Have you been using Warfarin?
Warfarin has been used to prevent potentially life-threatening blood clots for more than half a century.
But a new study by Dr T. Jared Bunch and a team of researchers at Intermountain Medical Center Heart Institute in Salt Lake City, UT has revealed that individuals using warfarin for Atrial fibrillation (AF) on a long-term basis had increased rates of vascular dementia and Alzheimer’s when compared with Warfarin users with conditions other than AF.
AF refers to an irregular, often abnormally fast, heartbeat and can cause a range of symptoms, including shortness of breath, dizziness, and tiredness.
The research initially lacked evidence when it presented at the Heart Rhythm Society’s 37th Annual Scientific Sessions, using data from more than 10,000 patients to investigate links between Warfarin, dementia, and AF.
But after seven years, the team followed up with the group and found that dementia was more prevalent in the AF group than the non-AF group, 5.8 per cent compared with 1.6 per cent, when none of the groups had any history of dementia.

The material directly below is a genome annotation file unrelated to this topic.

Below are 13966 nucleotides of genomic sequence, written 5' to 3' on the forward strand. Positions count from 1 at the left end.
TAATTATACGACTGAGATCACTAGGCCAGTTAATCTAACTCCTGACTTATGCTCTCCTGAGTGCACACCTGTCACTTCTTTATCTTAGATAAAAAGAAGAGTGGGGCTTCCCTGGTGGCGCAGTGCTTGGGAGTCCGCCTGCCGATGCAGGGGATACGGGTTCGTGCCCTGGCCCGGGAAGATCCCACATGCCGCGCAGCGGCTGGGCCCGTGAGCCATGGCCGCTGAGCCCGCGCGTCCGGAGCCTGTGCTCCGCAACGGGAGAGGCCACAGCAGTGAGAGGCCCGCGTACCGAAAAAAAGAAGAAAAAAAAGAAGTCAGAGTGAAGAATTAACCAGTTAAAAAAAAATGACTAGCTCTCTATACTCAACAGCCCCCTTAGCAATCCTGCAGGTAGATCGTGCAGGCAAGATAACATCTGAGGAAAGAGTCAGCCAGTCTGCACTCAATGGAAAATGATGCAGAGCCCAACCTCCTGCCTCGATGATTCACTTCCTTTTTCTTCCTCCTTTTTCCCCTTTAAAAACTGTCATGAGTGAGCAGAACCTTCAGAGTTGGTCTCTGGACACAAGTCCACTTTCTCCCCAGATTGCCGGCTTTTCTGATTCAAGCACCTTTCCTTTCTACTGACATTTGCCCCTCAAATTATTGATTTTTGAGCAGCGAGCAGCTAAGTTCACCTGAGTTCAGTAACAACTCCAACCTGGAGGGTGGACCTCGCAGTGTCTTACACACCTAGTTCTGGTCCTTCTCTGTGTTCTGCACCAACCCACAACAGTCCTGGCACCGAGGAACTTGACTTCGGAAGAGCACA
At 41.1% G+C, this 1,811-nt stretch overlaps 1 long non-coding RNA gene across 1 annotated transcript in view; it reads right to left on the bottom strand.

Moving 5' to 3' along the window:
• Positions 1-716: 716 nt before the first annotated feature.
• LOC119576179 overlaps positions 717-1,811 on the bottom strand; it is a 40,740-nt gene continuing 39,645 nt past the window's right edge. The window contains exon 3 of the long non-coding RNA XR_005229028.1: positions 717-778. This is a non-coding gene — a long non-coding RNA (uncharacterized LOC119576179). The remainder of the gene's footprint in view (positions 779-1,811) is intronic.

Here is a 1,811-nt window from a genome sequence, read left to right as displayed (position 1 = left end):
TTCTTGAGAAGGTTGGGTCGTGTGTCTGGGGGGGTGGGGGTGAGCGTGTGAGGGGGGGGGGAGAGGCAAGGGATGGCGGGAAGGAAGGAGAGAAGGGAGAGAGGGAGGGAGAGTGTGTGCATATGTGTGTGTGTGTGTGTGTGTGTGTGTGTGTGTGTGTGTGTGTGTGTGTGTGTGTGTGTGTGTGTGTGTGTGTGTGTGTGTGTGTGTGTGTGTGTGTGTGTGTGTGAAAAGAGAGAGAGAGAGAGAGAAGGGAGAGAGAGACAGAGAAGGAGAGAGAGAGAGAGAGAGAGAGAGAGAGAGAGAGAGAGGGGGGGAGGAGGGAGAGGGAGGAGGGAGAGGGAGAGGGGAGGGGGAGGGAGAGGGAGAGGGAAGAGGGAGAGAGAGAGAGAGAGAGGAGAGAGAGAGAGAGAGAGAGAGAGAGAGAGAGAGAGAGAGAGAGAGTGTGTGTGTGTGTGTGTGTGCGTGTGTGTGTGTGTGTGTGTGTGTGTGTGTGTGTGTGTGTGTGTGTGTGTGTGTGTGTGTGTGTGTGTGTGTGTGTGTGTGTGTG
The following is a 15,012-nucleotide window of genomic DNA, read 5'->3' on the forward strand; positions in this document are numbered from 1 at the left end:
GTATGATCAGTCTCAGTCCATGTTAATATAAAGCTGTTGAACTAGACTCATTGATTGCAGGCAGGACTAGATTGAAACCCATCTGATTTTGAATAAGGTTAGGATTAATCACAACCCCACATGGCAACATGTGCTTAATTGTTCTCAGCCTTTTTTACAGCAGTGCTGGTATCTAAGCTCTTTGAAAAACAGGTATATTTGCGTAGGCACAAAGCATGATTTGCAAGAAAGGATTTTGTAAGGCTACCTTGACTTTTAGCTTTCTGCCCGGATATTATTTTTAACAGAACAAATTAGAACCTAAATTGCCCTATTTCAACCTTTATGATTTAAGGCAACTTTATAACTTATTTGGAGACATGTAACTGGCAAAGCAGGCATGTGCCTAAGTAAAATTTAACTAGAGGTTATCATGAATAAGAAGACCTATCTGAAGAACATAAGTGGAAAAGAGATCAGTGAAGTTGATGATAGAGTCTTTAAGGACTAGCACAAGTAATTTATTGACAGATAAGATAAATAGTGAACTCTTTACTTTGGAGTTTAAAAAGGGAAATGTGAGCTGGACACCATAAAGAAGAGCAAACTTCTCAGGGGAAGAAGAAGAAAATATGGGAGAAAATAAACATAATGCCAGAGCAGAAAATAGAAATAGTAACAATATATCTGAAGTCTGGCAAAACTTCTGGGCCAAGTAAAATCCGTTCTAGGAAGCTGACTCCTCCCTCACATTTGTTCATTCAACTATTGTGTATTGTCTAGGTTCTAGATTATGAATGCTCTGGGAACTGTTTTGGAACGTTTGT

AF is known to enhance the risk of developing dementia but blood thinners used to ease AF symptoms are also said to increase the likelihood of brain bleeds that can, over time, have a negative impact on brain function.
According to Medical News Today, the problem with Warfarin is administering it at the correct levels — “A tightrope has to be walked between the risks of clotting on one side and bleeding on the other”.
Different patients responds differently to Warfarin, and its actions in the body take time to develop, so finding the right dosage can be a long process.
Worse Warfarin management might increase the chances of developing dementia in AF patients and the current research also back up these earlier findings.
In summary, the researchers showed that the risk of dementia still increased whether Warfarin levels were too high, too low, or at the right dosage.
Do you take Warfarin? Has your doctor told you about any side effects?